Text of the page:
Endoscopy Unit

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Endoscopy Unit

Endoscopy Unit

An endoscopy is a technique used to examine of any part of the interior of the body through an optical viewing instrument. This can be through the mouth into the stomach (gastroscopy), through the anus into the large bowel (colonoscopy), or through the nose into the lungs (bronchoscopy).

  • Gastroscopy

Gastroscopy refers to an examination of your upper gastrointestinal tract, including the oesophasgus, stomach, and upper part of the bowel, to confirm or rule out the presence of medical conditions such as stomach ulcers and gastritis.

  • Colonoscopy

A colonoscopy is an examination of the inside of your large intestine (colon). It’s helpful for diagnosing gastrointestinal diseases, such as inflammatory bowel disease and colon cancer. It can also help treat and prevent colon cancer. Healthcare providers recommend routine colonoscopies for middle-aged and older adults to screen for cancer.

  • ERCP

Endoscopic retrograde cholangiopancreatography, or ERCP, is a procedure to diagnose and treat problems in the liver, gallbladder, bile ducts, and pancreas. It combines X-ray and the use of an endoscope—a long, flexible, lighted tube. Your healthcare provider guides the scope through your mouth and throat, then down the esophagus, stomach, and the first part of the small intestine (duodenum). Your healthcare provider can view the inside of these organs and check for problems. Next, he or she will pass a tube through the scope and inject a dye. This highlights the organs on X-ray.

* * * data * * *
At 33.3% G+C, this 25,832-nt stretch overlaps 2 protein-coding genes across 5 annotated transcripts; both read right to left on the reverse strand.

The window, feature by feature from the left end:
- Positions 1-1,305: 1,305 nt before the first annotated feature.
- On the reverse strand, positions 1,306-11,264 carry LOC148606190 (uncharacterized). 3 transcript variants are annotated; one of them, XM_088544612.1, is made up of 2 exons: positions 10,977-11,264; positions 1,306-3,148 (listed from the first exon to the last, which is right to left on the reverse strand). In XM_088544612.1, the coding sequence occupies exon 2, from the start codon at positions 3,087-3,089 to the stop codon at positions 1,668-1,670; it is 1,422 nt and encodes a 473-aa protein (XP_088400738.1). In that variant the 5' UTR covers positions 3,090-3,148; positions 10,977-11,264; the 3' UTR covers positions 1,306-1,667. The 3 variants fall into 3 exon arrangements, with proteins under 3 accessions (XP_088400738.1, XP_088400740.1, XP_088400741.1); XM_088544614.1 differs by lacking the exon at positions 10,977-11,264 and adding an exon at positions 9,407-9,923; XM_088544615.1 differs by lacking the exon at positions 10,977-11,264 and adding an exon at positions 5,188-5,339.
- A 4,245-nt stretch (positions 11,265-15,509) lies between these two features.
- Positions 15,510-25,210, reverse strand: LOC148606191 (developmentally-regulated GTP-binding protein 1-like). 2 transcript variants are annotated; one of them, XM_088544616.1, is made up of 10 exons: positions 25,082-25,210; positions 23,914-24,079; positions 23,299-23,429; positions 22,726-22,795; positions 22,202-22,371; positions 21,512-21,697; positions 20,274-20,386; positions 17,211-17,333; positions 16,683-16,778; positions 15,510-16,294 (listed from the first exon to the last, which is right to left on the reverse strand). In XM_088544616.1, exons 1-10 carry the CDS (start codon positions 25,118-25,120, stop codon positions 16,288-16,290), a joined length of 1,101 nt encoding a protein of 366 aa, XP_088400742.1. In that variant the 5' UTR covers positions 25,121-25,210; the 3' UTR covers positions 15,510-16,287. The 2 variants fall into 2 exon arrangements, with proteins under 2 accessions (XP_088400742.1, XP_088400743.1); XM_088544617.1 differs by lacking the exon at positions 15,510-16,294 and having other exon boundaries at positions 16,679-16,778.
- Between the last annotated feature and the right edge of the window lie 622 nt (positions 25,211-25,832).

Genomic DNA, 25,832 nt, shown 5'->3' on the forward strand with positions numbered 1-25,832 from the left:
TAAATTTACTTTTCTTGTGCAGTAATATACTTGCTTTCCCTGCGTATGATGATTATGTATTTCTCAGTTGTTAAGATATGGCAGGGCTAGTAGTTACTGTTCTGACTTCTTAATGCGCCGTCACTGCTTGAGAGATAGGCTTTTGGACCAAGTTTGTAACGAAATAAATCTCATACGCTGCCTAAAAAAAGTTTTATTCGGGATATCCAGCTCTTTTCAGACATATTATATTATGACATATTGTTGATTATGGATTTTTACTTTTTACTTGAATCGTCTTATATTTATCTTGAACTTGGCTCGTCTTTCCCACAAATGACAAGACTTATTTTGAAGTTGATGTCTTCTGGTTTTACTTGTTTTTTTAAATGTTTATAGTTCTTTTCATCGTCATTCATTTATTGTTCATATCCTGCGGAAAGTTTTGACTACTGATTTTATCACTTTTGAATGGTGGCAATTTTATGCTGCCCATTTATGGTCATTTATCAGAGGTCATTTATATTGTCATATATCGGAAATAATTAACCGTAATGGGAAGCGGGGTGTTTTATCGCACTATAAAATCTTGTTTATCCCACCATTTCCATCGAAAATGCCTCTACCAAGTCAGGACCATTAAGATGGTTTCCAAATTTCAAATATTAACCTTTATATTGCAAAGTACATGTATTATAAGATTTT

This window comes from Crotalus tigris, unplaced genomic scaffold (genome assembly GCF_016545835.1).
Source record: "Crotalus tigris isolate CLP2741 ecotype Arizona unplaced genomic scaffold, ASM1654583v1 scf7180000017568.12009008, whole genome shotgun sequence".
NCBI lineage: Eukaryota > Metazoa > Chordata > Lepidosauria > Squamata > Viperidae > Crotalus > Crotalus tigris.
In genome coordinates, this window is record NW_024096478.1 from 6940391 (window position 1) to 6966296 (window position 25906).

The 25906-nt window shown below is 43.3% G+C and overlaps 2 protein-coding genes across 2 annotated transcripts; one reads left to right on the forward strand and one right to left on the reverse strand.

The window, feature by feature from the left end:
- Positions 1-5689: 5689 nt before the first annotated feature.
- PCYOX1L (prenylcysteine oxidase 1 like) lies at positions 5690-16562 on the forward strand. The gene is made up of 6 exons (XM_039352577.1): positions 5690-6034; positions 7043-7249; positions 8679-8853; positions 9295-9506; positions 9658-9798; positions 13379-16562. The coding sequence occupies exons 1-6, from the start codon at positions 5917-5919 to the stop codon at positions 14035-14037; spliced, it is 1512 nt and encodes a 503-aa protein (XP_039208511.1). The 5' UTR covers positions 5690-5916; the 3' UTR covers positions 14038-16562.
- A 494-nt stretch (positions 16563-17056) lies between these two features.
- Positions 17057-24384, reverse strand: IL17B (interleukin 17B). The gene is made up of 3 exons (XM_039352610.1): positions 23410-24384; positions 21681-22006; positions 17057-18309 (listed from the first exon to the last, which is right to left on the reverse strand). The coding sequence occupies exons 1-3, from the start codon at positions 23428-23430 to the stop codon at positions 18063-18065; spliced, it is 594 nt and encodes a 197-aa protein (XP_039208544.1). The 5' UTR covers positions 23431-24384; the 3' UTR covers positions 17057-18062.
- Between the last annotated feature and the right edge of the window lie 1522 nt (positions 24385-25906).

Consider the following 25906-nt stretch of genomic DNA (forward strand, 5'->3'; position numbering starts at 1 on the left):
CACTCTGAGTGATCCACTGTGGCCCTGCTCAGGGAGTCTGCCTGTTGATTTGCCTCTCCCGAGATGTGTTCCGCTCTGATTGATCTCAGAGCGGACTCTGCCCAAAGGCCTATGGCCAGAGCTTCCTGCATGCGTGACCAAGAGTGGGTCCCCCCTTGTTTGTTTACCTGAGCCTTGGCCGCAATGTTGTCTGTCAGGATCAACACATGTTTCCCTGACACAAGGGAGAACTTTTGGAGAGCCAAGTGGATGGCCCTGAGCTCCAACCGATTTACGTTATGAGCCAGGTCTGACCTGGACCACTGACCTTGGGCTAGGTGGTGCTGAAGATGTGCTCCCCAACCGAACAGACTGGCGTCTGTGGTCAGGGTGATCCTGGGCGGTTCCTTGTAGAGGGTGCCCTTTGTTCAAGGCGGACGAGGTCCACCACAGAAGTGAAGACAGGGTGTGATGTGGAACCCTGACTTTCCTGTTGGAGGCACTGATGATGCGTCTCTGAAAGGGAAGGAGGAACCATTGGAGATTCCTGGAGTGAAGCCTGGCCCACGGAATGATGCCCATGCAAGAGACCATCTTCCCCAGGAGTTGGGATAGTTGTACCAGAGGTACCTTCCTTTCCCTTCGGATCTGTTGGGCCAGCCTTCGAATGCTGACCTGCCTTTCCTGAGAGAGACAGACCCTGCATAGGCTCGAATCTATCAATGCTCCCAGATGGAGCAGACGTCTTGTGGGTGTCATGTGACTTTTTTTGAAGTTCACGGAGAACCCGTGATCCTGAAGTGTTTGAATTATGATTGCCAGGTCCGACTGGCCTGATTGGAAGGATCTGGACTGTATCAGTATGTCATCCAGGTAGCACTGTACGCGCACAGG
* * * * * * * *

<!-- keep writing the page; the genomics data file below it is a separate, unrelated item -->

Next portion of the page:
• Bronchoscopy

Bronchoscopy is an endoscopic technique of visualizing the inside of the airways for diagnostic and therapeutic purposes. An instrument is inserted into the airways, usually through the nose or mouth, or occasionally through a tracheostomy

  • Broncho alveolar lavage (BAL)

Is a common and relatively safe diagnostic procedure for the evaluation of pediatric patients with lung disease, It often provides valuable diagnostic information when clinical history, physical exam, routine laboratory testing, pulmonary function testing and radiographic imaging are insufficient to reach a definitive diagnosis. Compared to sputum analysis, BAL allows for targeted sampling of the lower respiratory tract with less microbial contamination from the upper aero digestive tract.

BAL is often performed to obtain respiratory samples in suspected infections for microbiologic culture and analysis when patients are unable to expectorate sputum even after attempt at sputum induction. However, after the initiation of antibiotics, even BAL loses sensitivity for many bacterial pathogens and becomes insensitive for fastidious microbes

The lavage fluid can be evaluated with a variety of analytical tests including cell counts and differential, cytopathology analysis, and cultures in addition to specific molecular and immunologic diagnostic tests.